Sir Stanley Spencer, R.A. (1891-1959)
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Sir Stanley Spencer, R.A. (1891-1959)

Self-portrait

Details
Sir Stanley Spencer, R.A. (1891-1959)
Self-portrait
charcoal
9 x 6.5/8 in. (22.9 x 16.9 cm.)
Executed in 1914.
Provenance
James Wood, and by descent.
Exhibited
London, Arts Council of Great Britain, Drawings by Stanley Spencer, 1955, no. 9.
Special notice

Artist's Resale Right ("Droit de Suite"). Artist's Resale Right Regulations 2006 apply to this lot, the buyer agrees to pay us an amount equal to the resale royalty provided for in those Regulations, and we undertake to the buyer to pay such amount to the artist's collection agent.

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André Zlattinger
André Zlattinger

Lot Essay

This drawing is one of Spencer's first self-portraits. It was executed around 1913, along with four very similar pen and ink 'heads', one of which is now in the collection of Tate, London. In the present drawing the artist's features are densely defined with close, cross-hatched strokes and the face is strongly lit from the left. The light effects work to cast all but the edge of the left side in deep shadow. Spencer was a student at the Slade School of Fine Art in London during the years 1908-12, so had newly completed his studies when he executed Self-portrait. At this time Slade students were encouraged to study from Old Master drawings at the British Museum and from facsimiles. Self-portrait has distinctive Old Master qualities in its network of cross-hatching. Along with the four pen and ink versions, it can be seen as preparation for his oil, Self-Portrait (Tate, London) of 1914, which Spencer later noted was 'inspired by seeing a reproduction of a head of Christ by a sort of Laini', probably a reference to an Italian Renaissance painter, either Luini or Lotto. There were also more immediate sources such as Botticelli's Portrait of a Young Man (National Gallery, London) where the head and shoulders depiction shows the figure of a young man pressed close against the picture plane.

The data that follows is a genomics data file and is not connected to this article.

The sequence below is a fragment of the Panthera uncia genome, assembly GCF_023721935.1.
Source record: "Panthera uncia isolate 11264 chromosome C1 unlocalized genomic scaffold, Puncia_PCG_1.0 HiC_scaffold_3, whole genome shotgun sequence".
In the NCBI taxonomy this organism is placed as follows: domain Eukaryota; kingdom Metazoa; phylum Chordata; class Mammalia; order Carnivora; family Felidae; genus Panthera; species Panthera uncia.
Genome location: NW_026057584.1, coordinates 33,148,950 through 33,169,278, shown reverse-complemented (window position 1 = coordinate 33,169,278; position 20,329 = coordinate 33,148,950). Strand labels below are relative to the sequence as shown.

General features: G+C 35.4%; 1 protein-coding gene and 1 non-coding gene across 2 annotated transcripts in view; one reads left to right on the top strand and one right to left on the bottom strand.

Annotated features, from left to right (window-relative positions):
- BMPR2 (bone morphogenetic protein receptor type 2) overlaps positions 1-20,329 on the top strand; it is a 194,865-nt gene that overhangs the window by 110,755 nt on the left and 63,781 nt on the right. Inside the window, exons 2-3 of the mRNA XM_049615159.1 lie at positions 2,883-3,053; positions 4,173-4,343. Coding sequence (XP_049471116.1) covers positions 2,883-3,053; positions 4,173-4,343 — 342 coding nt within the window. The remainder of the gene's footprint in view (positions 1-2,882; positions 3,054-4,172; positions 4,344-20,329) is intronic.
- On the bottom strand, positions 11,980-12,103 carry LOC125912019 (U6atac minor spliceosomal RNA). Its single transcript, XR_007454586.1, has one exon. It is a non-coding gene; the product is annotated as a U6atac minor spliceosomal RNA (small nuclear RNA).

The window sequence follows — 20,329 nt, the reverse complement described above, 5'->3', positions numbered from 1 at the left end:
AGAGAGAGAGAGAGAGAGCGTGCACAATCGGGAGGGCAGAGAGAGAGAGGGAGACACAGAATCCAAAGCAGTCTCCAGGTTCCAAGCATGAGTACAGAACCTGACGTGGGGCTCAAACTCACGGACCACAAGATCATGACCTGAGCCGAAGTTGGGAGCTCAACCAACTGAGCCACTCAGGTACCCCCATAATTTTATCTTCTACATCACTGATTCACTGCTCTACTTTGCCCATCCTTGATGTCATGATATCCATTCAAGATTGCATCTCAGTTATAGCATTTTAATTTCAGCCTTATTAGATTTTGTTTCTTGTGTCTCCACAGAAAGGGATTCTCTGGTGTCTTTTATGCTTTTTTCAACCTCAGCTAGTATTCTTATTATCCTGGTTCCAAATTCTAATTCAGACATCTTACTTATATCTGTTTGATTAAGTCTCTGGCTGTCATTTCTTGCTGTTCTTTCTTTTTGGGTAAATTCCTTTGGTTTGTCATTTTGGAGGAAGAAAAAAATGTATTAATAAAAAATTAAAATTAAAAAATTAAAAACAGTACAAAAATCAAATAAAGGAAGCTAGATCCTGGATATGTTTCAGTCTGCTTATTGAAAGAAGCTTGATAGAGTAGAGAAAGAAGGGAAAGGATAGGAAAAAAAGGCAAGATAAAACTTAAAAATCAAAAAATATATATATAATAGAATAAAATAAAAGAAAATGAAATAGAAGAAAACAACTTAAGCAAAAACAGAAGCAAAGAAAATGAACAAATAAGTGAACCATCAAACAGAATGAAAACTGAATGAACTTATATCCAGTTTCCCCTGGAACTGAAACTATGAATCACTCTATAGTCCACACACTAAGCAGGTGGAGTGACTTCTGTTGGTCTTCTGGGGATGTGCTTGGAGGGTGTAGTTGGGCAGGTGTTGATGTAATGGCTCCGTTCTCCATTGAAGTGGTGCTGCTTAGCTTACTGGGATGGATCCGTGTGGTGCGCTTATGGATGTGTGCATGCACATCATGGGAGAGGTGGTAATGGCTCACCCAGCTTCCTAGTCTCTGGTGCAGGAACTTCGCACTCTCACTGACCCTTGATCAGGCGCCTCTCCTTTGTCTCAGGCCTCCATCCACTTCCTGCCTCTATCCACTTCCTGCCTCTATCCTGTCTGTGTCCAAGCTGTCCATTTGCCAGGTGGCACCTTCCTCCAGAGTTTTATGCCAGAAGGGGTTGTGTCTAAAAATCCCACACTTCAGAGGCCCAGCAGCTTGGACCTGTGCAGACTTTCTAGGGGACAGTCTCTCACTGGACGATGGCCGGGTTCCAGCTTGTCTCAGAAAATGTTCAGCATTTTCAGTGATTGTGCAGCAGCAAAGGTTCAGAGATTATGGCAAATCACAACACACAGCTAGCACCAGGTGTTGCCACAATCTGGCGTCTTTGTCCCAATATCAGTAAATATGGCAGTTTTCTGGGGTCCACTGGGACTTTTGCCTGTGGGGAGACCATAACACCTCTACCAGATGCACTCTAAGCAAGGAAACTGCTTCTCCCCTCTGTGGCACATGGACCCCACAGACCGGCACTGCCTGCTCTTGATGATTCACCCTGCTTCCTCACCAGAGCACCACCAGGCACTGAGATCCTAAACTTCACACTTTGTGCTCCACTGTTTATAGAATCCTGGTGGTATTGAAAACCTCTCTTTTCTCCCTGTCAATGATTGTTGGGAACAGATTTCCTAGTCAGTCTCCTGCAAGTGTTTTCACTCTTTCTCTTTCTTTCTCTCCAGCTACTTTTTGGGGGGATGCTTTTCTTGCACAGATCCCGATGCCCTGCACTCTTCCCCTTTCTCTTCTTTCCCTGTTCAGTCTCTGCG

An intense gaze characterises both the present drawing and the Tate painting. Some years later, when Spencer discussed his approach to self portraiture he emphasised the importance of the eyes: "I have spoken of the great journey of the face and its world of places and how the knowledge that one will move from one moment of it to another affect the way one draws it. Now in the front view [if] one begins with an eye as I usually do and I do it with a sense of meaning to have the whole head explored" (Tate Archive, 733.9.122). The focus of the present drawing centres on the young man's penetrating eyes. The intensity of the graphite lines fade as you move away from them, dissolving to nothing at the neck and the forehead. In the painting Spencer lengthened the neck and slightly raised the chin. Both works are imbued with a powerful psychological dimension. In this regard, the works are reminiscent of the ground-breaking self-portrait from 1500 of the Northern Renaissance painter and engraver Albrecht Dürer (1471-1528), now in the Alte Pinakothek, Munich. Spencer's interest in Renaissance art is suggested too by the strong contrasts of light and dark that he dramatically translates from the drawings to the painting.
The present drawing was formally in the collection of James Wood, one of Spencer's close friends. He was a Cambridge-educated man; a writer, philosopher, art connoisseur, literary critic and philologist. It was through James Wood that Spencer had first met Richard, the youngest of the Carline family, and then Hilda after the Great War. He remained a lifelong friend to both Hilda and Stanley and was 'uncle' to their daughters.

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